ii) Indirect Material: Indirect material is the class of materials in the manufacturing process that does not ship to the customer as part of the final product. For example, the gas used to beat the furnaces that melt the steel in the manufacture of hammers is an indirect material. Similarly, the water that cools the metal can also be classified as an indirect material.
Consumables are products that consumers frequently purchase, such as items that are used up or disposed of. For example, consumable office supplies encompass items like paper, pens, file folders, post-it notes, computer disks, and toner or ink cartridges. This category does not include capital goods such as computers, fax machines, other business machines, or office furniture.
It includes partly finished goods and materials held between manufacturing stages. It can also be stated that those raw materials which are used in the production process but are not finally converted into the final product are work-in-progress.
4) Stores and Spares
This category includes those products, which are accessories to the main products produced for sale. For example, stores and spare items are bolts, nuts, clamps, screws, etc. These spare parts are usually bought externally, although there are cases where the company manufactures them in-house as well.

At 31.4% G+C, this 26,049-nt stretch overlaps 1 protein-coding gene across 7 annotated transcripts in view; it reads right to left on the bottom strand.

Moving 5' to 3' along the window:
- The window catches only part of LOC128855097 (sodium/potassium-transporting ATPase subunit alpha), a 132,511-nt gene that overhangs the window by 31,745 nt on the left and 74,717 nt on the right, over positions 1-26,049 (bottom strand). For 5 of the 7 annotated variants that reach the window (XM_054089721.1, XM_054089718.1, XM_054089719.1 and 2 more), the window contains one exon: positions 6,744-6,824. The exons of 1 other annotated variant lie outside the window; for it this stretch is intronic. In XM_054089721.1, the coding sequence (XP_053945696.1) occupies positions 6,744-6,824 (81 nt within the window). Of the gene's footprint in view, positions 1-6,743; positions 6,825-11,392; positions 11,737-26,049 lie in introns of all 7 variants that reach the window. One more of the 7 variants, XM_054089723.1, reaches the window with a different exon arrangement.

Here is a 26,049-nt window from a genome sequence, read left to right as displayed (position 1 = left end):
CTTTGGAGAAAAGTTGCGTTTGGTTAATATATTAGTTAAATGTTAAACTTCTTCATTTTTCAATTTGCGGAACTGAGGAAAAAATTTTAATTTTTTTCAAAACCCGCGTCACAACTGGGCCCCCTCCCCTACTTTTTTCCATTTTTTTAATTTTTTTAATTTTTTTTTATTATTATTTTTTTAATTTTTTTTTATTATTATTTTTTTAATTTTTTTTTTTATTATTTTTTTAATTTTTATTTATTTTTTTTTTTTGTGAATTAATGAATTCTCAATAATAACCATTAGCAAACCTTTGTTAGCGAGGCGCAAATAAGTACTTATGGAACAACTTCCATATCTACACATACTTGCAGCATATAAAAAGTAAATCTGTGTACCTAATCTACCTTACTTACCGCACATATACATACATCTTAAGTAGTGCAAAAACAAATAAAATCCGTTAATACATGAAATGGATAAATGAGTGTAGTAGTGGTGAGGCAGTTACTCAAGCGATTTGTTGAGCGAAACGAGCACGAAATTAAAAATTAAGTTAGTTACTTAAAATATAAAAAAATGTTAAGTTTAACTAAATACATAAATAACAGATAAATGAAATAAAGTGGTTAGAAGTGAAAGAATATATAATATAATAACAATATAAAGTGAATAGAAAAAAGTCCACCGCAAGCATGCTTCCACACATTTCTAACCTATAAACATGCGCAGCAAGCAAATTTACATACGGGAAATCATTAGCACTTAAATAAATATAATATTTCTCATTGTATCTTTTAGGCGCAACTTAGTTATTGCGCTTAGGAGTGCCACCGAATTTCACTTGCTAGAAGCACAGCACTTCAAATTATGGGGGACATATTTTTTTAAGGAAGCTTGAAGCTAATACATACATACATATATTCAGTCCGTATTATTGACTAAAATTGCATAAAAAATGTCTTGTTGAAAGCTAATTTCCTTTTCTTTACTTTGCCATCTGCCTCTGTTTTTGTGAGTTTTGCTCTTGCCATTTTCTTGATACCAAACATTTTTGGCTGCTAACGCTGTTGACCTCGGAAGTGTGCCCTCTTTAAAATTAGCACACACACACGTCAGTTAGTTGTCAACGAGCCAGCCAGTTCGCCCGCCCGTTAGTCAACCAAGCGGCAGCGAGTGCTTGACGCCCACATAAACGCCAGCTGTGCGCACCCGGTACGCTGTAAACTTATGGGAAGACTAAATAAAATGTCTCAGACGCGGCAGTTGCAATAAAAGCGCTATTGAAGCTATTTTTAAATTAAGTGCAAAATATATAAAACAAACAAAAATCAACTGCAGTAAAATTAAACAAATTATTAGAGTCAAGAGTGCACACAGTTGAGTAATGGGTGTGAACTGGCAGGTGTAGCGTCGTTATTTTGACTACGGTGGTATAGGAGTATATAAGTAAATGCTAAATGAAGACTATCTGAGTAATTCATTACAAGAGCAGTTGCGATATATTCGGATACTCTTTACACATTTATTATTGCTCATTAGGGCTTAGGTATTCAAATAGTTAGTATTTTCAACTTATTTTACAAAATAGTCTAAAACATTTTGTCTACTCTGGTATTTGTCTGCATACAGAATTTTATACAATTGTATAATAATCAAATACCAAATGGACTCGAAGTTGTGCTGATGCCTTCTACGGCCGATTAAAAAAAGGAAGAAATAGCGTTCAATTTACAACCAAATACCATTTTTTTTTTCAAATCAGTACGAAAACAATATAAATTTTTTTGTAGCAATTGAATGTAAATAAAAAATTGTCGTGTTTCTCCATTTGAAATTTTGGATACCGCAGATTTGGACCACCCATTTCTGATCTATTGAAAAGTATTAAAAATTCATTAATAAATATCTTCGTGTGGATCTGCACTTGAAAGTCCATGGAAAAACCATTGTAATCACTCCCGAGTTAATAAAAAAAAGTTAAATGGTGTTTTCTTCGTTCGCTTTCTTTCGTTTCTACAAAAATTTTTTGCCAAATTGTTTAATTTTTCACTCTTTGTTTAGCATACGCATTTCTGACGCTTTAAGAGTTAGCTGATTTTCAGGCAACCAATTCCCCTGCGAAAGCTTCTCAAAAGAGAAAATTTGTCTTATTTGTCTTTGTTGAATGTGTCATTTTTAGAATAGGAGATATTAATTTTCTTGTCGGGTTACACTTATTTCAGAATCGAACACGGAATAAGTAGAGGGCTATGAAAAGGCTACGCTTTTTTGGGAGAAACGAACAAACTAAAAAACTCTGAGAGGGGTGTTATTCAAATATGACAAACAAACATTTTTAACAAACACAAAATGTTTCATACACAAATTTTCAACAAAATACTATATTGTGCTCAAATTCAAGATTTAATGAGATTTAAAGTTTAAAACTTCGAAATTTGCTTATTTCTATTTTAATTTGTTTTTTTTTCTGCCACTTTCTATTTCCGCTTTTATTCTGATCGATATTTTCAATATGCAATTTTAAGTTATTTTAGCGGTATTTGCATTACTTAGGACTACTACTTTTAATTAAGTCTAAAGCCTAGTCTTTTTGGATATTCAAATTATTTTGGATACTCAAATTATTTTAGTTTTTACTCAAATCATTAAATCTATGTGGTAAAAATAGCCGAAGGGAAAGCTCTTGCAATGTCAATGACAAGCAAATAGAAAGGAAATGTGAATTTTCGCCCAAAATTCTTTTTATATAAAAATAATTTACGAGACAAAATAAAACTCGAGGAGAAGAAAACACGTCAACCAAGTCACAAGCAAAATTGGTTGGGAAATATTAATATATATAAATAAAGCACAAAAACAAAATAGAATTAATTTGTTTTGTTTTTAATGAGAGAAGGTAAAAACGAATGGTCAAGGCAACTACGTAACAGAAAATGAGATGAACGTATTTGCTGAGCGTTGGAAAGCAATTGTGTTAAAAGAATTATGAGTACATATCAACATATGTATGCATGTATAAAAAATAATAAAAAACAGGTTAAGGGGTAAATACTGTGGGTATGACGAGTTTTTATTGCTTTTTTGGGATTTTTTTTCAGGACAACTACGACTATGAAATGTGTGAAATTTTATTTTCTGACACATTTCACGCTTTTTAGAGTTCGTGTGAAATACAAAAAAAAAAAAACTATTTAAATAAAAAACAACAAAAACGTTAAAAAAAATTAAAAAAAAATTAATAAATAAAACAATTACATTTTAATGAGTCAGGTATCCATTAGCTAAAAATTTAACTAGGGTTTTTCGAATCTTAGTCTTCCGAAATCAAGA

5) Finished Goods
The goods ready for sale or distribution come under this class. It helps to reduce the risk associated with a stoppage in output on account of strikes, breakdowns, shortage of material, etc.
- nature of business meaning
- nature of international business
- scope of international marketing
- determinants of economic development
- nature of capital budgeting
- nature of international marketing
Motives for Holding Inventories
The motives for holding inventories are given as follows:
1) Speculative Motive
The firm may be tempted to keep some inventory to capitalize on an opportunity to make a profit e.g., a sufficient level of inventory may help the firm to earn extra profit in case of an expected shortage in the market.
2) Transaction Motive